Repair obvious flaws in the wall, such as wide cracks or nail heads that have popped out.
Buy a dry bag of drywall mud and mix according to the instructions, or buy a premixed container. Drywall mud is also known as joint compound.
Paint can be added to drywall mud, but the water used to mix it must be reduced. Don't add paint if you are texturing a ceiling because the paint takes longer to dry and could cause a thick texture to fall off.
Buy the large container of drywall mud if you are going to add paint and add enough paint to do the whole project. It would be difficult to match the shade exactly if you only mix a small batch.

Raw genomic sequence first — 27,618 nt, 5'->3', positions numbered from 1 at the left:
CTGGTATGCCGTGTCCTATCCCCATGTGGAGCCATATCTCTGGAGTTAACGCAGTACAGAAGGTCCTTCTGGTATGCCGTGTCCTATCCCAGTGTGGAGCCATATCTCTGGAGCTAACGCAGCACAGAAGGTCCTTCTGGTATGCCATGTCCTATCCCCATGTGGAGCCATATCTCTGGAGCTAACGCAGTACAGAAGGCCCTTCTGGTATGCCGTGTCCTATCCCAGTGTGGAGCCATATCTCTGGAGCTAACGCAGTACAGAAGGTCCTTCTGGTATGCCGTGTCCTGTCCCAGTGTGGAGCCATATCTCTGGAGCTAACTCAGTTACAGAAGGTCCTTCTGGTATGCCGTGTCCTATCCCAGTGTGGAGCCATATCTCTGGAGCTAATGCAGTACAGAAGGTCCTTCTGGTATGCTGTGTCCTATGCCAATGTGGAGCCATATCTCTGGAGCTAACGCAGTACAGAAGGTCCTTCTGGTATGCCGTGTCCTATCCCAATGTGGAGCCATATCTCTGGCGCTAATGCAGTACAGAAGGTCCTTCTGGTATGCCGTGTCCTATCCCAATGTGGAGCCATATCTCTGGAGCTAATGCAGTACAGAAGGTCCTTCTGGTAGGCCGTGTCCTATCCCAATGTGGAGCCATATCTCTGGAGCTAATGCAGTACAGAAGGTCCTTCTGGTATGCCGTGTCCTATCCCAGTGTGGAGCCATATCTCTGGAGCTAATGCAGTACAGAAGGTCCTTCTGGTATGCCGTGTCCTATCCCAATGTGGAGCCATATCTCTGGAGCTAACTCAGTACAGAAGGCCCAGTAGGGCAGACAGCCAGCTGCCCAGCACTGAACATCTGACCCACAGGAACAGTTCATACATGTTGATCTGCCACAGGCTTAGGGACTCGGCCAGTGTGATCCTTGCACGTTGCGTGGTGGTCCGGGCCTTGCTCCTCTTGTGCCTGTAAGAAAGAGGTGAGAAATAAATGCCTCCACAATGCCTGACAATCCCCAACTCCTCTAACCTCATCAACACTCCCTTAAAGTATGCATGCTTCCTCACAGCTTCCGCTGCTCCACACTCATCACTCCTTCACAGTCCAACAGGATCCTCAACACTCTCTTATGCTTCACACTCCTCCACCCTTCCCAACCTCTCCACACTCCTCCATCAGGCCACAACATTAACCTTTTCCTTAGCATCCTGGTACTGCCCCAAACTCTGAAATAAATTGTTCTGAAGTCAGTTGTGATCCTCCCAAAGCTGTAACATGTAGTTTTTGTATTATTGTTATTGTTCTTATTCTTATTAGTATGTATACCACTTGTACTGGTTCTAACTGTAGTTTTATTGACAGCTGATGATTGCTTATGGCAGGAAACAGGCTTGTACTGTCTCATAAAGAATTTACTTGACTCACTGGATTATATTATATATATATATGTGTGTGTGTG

Mix the drywall mud thoroughly using a long handled paddle or stick.
Practice the texture design you have chosen on a leftover piece of drywall until you are comfortable with it.
Apply the drywall mud to a small area of the wall at a time, and complete a section completely before moving to another area.
Let the textured wall dry completely before painting, if you have not added the paint to the compound.
Clean the tools promptly with warm soapy water.
- Use a flexible putty knife to apply the drywall mud to a larger "hawk" or flat surface.
- Use a wide flexible putty knife to apply the "skip" technique, which will look like Venetian plaster.
- A fine-notched trowel will help when making the swirling effect for plaster ceilings.
- Try a long handled broom with soft bristles to "dab" a ceiling and make uniform textures.
- Use a textured roller on walls for a finer texture.
- Try a coarse sponge for added texture on the walls.